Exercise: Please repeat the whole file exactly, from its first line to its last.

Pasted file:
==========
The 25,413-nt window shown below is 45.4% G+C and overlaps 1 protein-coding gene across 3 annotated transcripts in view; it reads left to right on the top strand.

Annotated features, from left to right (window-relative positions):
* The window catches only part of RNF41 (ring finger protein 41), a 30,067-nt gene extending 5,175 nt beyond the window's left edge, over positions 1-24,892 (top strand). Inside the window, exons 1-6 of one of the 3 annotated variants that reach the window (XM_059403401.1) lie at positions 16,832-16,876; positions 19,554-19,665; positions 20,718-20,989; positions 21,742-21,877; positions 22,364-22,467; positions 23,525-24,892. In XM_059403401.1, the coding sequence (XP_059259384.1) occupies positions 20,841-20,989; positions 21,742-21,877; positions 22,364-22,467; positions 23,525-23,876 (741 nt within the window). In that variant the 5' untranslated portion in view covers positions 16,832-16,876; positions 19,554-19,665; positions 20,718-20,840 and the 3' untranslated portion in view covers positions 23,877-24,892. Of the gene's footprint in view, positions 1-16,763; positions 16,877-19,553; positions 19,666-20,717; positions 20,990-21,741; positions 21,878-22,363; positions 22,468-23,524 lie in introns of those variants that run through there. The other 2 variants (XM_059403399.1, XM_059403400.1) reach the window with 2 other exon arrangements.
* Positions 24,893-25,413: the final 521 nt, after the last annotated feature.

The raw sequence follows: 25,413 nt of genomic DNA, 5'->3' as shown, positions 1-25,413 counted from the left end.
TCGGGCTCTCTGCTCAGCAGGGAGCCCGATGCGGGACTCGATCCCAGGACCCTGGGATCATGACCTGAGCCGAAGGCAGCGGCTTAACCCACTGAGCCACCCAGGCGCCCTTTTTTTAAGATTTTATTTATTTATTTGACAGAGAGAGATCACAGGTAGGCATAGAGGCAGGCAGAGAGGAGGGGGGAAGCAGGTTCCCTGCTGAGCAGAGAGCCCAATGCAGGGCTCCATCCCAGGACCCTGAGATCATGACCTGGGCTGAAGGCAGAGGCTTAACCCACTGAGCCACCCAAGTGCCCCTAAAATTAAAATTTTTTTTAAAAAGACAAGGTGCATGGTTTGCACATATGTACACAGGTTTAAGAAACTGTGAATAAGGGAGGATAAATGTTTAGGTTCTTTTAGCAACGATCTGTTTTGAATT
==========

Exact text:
The 25,413-nt window shown below is 45.4% G+C and overlaps 1 protein-coding gene across 3 annotated transcripts in view; it reads left to right on the top strand.

Annotated features, from left to right (window-relative positions):
* The window catches only part of RNF41 (ring finger protein 41), a 30,067-nt gene extending 5,175 nt beyond the window's left edge, over positions 1-24,892 (top strand). Inside the window, exons 1-6 of one of the 3 annotated variants that reach the window (XM_059403401.1) lie at positions 16,832-16,876; positions 19,554-19,665; positions 20,718-20,989; positions 21,742-21,877; positions 22,364-22,467; positions 23,525-24,892. In XM_059403401.1, the coding sequence (XP_059259384.1) occupies positions 20,841-20,989; positions 21,742-21,877; positions 22,364-22,467; positions 23,525-23,876 (741 nt within the window). In that variant the 5' untranslated portion in view covers positions 16,832-16,876; positions 19,554-19,665; positions 20,718-20,840 and the 3' untranslated portion in view covers positions 23,877-24,892. Of the gene's footprint in view, positions 1-16,763; positions 16,877-19,553; positions 19,666-20,717; positions 20,990-21,741; positions 21,878-22,363; positions 22,468-23,524 lie in introns of those variants that run through there. The other 2 variants (XM_059403399.1, XM_059403400.1) reach the window with 2 other exon arrangements.
* Positions 24,893-25,413: the final 521 nt, after the last annotated feature.

The raw sequence follows: 25,413 nt of genomic DNA, 5'->3' as shown, positions 1-25,413 counted from the left end.
TCGGGCTCTCTGCTCAGCAGGGAGCCCGATGCGGGACTCGATCCCAGGACCCTGGGATCATGACCTGAGCCGAAGGCAGCGGCTTAACCCACTGAGCCACCCAGGCGCCCTTTTTTTAAGATTTTATTTATTTATTTGACAGAGAGAGATCACAGGTAGGCATAGAGGCAGGCAGAGAGGAGGGGGGAAGCAGGTTCCCTGCTGAGCAGAGAGCCCAATGCAGGGCTCCATCCCAGGACCCTGAGATCATGACCTGGGCTGAAGGCAGAGGCTTAACCCACTGAGCCACCCAAGTGCCCCTAAAATTAAAATTTTTTTTAAAAAGACAAGGTGCATGGTTTGCACATATGTACACAGGTTTAAGAAACTGTGAATAAGGGAGGATAAATGTTTAGGTTCTTTTAGCAACGATCTGTTTTGAATT